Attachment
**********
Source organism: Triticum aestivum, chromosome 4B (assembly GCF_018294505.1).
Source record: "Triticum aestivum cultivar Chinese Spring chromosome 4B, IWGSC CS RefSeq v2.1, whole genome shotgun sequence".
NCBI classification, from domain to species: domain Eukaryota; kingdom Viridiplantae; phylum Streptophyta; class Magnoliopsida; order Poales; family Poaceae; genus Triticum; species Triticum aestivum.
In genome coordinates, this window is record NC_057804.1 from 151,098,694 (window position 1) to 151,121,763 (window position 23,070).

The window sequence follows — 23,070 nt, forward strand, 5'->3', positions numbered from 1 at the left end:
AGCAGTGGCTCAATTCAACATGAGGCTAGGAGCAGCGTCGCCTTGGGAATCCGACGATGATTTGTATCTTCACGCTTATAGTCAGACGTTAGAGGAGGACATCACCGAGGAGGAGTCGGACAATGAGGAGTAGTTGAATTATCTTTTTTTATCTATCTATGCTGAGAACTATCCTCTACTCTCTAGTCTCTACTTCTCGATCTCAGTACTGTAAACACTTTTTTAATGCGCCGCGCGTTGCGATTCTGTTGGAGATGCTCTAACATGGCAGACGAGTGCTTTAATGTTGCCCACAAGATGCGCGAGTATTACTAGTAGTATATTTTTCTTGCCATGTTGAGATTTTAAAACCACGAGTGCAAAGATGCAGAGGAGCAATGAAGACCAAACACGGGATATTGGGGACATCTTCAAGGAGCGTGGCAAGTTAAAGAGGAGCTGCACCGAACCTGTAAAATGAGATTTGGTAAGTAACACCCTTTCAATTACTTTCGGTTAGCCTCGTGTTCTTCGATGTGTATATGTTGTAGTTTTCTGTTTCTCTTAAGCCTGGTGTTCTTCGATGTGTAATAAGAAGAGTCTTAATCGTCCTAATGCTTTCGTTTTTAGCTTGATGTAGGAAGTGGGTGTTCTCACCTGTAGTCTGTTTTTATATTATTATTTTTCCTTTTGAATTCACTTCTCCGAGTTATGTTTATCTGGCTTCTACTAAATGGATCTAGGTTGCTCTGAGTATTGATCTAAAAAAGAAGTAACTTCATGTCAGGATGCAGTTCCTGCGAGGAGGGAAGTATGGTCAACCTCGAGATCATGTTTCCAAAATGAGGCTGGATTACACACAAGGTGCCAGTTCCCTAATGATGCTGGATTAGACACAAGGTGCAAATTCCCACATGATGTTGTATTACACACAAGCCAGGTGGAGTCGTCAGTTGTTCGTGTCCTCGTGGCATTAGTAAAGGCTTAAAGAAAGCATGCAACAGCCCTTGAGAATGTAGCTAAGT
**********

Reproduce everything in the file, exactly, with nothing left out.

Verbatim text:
Source organism: Triticum aestivum, chromosome 4B (assembly GCF_018294505.1).
Source record: "Triticum aestivum cultivar Chinese Spring chromosome 4B, IWGSC CS RefSeq v2.1, whole genome shotgun sequence".
NCBI classification, from domain to species: domain Eukaryota; kingdom Viridiplantae; phylum Streptophyta; class Magnoliopsida; order Poales; family Poaceae; genus Triticum; species Triticum aestivum.
In genome coordinates, this window is record NC_057804.1 from 151,098,694 (window position 1) to 151,121,763 (window position 23,070).

The window sequence follows — 23,070 nt, forward strand, 5'->3', positions numbered from 1 at the left end:
AGCAGTGGCTCAATTCAACATGAGGCTAGGAGCAGCGTCGCCTTGGGAATCCGACGATGATTTGTATCTTCACGCTTATAGTCAGACGTTAGAGGAGGACATCACCGAGGAGGAGTCGGACAATGAGGAGTAGTTGAATTATCTTTTTTTATCTATCTATGCTGAGAACTATCCTCTACTCTCTAGTCTCTACTTCTCGATCTCAGTACTGTAAACACTTTTTTAATGCGCCGCGCGTTGCGATTCTGTTGGAGATGCTCTAACATGGCAGACGAGTGCTTTAATGTTGCCCACAAGATGCGCGAGTATTACTAGTAGTATATTTTTCTTGCCATGTTGAGATTTTAAAACCACGAGTGCAAAGATGCAGAGGAGCAATGAAGACCAAACACGGGATATTGGGGACATCTTCAAGGAGCGTGGCAAGTTAAAGAGGAGCTGCACCGAACCTGTAAAATGAGATTTGGTAAGTAACACCCTTTCAATTACTTTCGGTTAGCCTCGTGTTCTTCGATGTGTATATGTTGTAGTTTTCTGTTTCTCTTAAGCCTGGTGTTCTTCGATGTGTAATAAGAAGAGTCTTAATCGTCCTAATGCTTTCGTTTTTAGCTTGATGTAGGAAGTGGGTGTTCTCACCTGTAGTCTGTTTTTATATTATTATTTTTCCTTTTGAATTCACTTCTCCGAGTTATGTTTATCTGGCTTCTACTAAATGGATCTAGGTTGCTCTGAGTATTGATCTAAAAAAGAAGTAACTTCATGTCAGGATGCAGTTCCTGCGAGGAGGGAAGTATGGTCAACCTCGAGATCATGTTTCCAAAATGAGGCTGGATTACACACAAGGTGCCAGTTCCCTAATGATGCTGGATTAGACACAAGGTGCAAATTCCCACATGATGTTGTATTACACACAAGCCAGGTGGAGTCGTCAGTTGTTCGTGTCCTCGTGGCATTAGTAAAGGCTTAAAGAAAGCATGCAACAGCCCTTGAGAATGTAGCTAAGT